Used by Permission of the Sacramento Bee

Quincy alliance spawns forest bill
Published on 09/19/1996, Page B1, 574 words.


By Jane Braxton Little Bee Correspondent (Published Sept 19, 1996)

Federal legislation introduced Wednesday aims to reduce the risk of catastrophic wildfire in northern Sierra Nevada forests by using management innovations developed by the Quincy Library Group.

The measure would establish a five-year pilot project on three national forests to test a "common-sense plan" by the alliance of environmentalists, timber industry and local officials, said Rep. Wally Herger, R-Marysville.

In addition to protecting local communities from fire, the measure would benefit local economies by generating logs for processing in sawmills, said Herger, who introduced the legislation.

"It's a win-win proposition for our forests and our forest-dependent communities," he said.

Members of the Quincy Library Group, so named because it was the only neutral meeting place members of the alliance could agree on in 1993, said the bill grew out of frustration with current land management practices on 2.5 million acres of federal land on the Plumas, Lassen and Tahoe national forests in northeastern California.

Under the plan, some parts of the forests would be harvested heavily while others were left untouched, said Tom Nelson, a Sierra Pacific Industries forester who helped bring former enemies together on the coalition.

The legislation would require the Forest Service to reduce forest fuels on 50,000 acres a year. Even at that rate, it could take 34 years to treat the entire area, said Bill Coates, a Plumas County supervisor and co-founder of the coalition.

"Anything slower and we start losing communities to fire. Right now, we're on a 900-year pace," said Coates.

By logging the smaller, crowded trees and leaving the larger more fire-resistant trees in the forest, the bill aims to decrease the risk of catastrophic wildfire. It prohibits timber harvests on environmentally sensitive land except in emergency situations when the lack of action could create greater damage than logging.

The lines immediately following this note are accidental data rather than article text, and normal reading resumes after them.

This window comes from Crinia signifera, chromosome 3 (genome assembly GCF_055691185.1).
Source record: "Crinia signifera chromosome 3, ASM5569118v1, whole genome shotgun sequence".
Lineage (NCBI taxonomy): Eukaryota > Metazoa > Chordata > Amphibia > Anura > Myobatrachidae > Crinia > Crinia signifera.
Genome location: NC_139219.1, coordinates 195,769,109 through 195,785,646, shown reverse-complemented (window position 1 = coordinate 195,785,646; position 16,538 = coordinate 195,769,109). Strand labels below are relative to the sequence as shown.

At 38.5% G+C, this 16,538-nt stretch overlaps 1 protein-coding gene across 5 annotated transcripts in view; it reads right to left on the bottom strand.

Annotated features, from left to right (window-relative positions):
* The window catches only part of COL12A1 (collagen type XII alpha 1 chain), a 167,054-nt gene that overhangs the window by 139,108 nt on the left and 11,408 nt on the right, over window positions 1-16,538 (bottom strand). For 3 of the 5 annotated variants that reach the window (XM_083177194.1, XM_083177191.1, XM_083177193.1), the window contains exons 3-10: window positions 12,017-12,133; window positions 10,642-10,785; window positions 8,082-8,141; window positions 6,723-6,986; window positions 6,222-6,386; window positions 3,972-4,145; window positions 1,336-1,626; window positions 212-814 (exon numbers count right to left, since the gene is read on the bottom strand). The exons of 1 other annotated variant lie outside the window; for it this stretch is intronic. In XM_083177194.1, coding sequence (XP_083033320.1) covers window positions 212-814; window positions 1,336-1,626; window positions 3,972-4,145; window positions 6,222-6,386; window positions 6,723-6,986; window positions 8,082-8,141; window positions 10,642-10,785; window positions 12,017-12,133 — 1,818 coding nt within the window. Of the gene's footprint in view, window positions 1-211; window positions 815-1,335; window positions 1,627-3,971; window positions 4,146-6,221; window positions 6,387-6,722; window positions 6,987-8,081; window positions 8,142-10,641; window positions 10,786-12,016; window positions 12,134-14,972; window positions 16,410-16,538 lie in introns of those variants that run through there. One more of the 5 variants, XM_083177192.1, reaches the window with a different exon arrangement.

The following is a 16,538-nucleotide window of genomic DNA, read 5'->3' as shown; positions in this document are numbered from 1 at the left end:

Thinning prescribed in the bill would provide enough material to keep Sierra Pacific and other local sawmills in operation, said Herger, who praised the community alliance for providing a model for forest management adapted to the needs of a specific area.

"If we have learned anything in the past few years about forest management in California, it is that one size does not fit all and that the best ideas most often come from the people who live and work in the forest," Herger said.

The plan is designed to return the three national forests to a more natural state, protecting watershed and wildlife habitat while still providing for logging.

The bill is an invitation to other communities to develop their own proposals for local forest management, Herger said.

Last November, U.S. Secretary of Agriculture Dan Glickman pledged $4.7 million to the U.S. Forest Service for fuel reduction, watershed restoration and other projects consistent with the Quincy Library Group's approach.

Since then, however, Forest Service workers have accomplished very little work on the ground, said Linda Blum, an environmentalist and coalition member. The legislation would make such projects mandatory.

"This is to get them off the dime -- to do this work and do it right," said Blum.

Forest Service officials declined to comment on the legislation as a matter of agency policy. They have supported Quincy Library Group efforts in the past and share many common goals, said Matt Mathes, a Forest Service spokesman in San Francisco.

U.S. Sen. Barbara Boxer is studying the coalition's proposal for possible legislation in the Senate, said spokesman David Sangretti. She is scheduled to meet with coalition members today.